One of the most visited grave sites in Bonaventure Cemetery is that of 'Little Gracie'. Her story has captivated visitors to Bonaventure Cemetery for over 100 years. The wrought iron fence surrounding her grave site is often adorned with little gifts left by people who were touched by the story of Little Gracie. After all, she died at a young age and was left behind in Savannah, all alone after her death.
Gracie Watson was born in 1883 to W.J. and Frances Watson. The Watson family was originally from Boston Massachusetts. They made their way to Savannah after W.J. was hired to manage the Pulaski Hotel. This luxurious hotel, which was located at the corner of Bull Street and Bryan Street, was one of the best hotels in all of the south. Managing the hotel was a prestigious position. While working at the Hotel his daughter, Gracie Watson, became quite the center of attention. This bright-eyed girl warmed the hearts and brought smiles to the faces of almost every visitors to the Pulaski Hotel. It is said she would put on little shows for the guests, dancing in the lobby and singing songs. Any of us with young children could certainly relate to this!
In 1889, just two days before Easter Gracie Watson would pass on. She suffered from pneumonia and finally, her little body couldn't take any more. Savannah was heart-broken. Her parents were far beyond heart-broken. Her father fell into a deep depression after Gracie's death. She was laid to rest on the Watson family plot in Bonaventure Cemetery. As a tribute to his beautiful little girl, Gracie's father had sculpture John Walz carve a monument to his girl. Using a photograph as reference John Walz sculpted the monument which now sits upon Little Gracie's grave site out at Bonaventure Cemetery. It is said to be life size and a picture-perfect representation of Little Gracie Watson. This hauntingly beautiful monument to Little Gracie has captivated visitors to her grave site for over 100 years.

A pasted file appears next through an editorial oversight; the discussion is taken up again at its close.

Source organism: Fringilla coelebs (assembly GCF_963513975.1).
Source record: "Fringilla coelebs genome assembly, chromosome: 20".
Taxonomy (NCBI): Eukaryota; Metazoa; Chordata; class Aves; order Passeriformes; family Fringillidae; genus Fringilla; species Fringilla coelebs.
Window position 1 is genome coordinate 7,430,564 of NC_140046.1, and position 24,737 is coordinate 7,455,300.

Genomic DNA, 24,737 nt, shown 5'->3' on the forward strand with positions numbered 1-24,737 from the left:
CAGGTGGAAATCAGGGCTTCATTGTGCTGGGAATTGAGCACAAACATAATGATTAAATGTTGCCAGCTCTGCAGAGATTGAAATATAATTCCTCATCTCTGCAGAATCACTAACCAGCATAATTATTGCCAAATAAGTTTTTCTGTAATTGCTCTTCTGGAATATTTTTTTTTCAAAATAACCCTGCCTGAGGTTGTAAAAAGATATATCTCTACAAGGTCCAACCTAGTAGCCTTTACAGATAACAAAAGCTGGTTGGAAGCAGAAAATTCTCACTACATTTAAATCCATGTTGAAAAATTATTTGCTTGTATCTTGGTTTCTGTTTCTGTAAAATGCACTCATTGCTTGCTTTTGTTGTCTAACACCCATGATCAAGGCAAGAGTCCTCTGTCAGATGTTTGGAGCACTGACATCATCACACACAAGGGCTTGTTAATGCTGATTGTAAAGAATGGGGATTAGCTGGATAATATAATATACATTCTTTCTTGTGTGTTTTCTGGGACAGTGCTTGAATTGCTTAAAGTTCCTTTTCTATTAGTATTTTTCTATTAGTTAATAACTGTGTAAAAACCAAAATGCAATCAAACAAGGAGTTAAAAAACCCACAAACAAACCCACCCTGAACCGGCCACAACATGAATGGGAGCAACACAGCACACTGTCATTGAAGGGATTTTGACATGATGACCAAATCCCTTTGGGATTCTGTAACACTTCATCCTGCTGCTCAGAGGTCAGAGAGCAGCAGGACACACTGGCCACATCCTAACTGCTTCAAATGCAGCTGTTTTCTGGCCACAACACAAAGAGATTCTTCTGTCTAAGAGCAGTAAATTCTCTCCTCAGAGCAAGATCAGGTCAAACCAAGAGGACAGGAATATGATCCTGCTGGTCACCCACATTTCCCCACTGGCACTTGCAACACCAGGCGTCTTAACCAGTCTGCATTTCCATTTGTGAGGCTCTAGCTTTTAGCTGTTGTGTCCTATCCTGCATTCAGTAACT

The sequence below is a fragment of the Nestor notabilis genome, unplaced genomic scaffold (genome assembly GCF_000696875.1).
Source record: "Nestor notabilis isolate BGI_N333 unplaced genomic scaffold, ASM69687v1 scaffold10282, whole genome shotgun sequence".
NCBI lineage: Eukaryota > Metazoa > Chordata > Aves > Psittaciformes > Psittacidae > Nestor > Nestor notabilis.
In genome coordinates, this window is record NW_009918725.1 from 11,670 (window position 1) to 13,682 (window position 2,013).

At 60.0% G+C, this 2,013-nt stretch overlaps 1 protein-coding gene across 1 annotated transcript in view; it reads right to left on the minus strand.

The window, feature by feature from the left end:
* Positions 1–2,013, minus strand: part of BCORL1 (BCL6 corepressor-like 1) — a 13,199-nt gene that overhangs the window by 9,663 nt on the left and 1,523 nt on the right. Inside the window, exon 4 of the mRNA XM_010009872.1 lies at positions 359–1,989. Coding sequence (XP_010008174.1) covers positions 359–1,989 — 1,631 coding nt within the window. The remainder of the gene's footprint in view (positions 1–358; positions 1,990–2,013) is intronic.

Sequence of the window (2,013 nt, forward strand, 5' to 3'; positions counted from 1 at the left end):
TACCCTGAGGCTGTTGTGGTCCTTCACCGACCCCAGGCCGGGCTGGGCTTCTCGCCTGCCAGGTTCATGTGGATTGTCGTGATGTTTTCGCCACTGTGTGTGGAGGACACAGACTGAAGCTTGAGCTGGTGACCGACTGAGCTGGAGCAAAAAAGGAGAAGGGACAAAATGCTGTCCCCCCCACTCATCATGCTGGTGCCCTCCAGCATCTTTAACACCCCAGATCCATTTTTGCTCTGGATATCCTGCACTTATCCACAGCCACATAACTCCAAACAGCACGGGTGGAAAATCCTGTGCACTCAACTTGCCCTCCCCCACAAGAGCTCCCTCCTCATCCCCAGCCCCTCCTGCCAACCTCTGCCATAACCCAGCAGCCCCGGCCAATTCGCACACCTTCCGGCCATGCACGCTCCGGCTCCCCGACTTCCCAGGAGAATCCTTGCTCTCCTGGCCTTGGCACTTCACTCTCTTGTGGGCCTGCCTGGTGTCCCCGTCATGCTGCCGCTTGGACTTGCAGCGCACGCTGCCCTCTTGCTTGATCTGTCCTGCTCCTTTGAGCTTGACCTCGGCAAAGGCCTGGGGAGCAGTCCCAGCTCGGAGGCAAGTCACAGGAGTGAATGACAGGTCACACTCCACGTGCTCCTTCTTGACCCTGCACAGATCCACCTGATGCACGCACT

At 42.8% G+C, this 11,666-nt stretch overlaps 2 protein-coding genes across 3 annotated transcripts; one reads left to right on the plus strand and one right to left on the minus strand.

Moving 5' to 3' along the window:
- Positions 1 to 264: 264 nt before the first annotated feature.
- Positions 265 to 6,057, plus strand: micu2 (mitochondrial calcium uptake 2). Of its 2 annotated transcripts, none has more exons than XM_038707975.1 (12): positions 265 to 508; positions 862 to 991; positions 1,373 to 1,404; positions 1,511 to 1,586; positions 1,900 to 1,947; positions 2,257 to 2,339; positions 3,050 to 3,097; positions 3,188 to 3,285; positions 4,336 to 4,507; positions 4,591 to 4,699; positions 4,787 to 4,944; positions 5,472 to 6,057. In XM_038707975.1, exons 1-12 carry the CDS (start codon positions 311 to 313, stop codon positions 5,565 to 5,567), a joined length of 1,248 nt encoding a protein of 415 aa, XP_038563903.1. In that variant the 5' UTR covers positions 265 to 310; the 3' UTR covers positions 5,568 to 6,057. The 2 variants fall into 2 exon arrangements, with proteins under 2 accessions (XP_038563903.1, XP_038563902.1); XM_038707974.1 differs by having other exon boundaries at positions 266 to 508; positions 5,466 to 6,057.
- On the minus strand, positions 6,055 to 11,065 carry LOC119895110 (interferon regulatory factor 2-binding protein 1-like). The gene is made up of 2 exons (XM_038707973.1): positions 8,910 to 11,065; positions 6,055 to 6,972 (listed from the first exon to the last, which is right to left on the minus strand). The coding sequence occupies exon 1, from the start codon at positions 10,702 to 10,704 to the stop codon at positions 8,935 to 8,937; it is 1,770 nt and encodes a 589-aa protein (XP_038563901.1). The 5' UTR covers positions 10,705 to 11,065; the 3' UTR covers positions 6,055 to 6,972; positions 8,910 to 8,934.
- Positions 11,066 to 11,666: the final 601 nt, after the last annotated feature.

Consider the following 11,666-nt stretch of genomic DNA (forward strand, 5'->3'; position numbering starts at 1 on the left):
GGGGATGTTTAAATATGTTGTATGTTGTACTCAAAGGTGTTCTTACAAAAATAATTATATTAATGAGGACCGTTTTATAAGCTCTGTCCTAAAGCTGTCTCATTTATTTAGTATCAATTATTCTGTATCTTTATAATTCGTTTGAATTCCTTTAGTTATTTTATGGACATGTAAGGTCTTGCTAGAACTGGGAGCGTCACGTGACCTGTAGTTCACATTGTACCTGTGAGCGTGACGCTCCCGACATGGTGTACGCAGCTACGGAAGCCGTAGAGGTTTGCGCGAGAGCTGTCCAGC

Perhaps the most heartbreaking part of the story is the Gracie is here all alone. After her death, her father quit his job managing the Pulaski Hotel. He took a job working at the Desoto Hotel. However, that didn't last too long. Eventually, he and Frances moved back to New England, leaving Gracie all alone in Savannah. After their deaths, Gracie's parents were buried in New England. Is this part of the reason why Little Gracie's gravesite is such a popular place to visit in Bonaventure? It would only be human of us to want to comfort the young girl, to keep her company, even after death. Perhaps we feel a need to keep her spirit from getting lonely, even though she is buried over 1000 miles from the only family she ever knew.
The Ghost of Little Gracie
Even after death, Gracie has remained an ambassador for Savannah. It seems that the spirit of Little Gracie Watson is still around. Many people have reported seeing the ghost of a little girl playing in Johnson Square, the Square that the Pulaski Hotel was built on. Some of the people who have seen this ghost have said that they believe the ghost to be a real girl, with a pretty white dress, running around Johnson Square, just as you would imagine any child to do....until she disappeared into thin air. I personally have never seen the ghost of Gracie Watson or talked to anyone to hear a first-hand account of them seeing her. Is her ghost really seen in Johnson Square? Or are these simply reports from people who had overactive imaginations? I guess I will have to spend some more time sitting in Johnson Square late at night to see if I can see her for myself.
Visiting Bonaventure Cemetery
On your next trip to Savannah make sure you find a few hours to make it out to Bonaventure Cemetery. It is located on Bonaventure Road, about 10 minutes from the historic district of Savannah. Once in the Cemetery, you can use their computerized grave finder at the visitor's house to find Little Gracie's gravesite. You may even want to bring a little toy or stuffed animal to leave behind.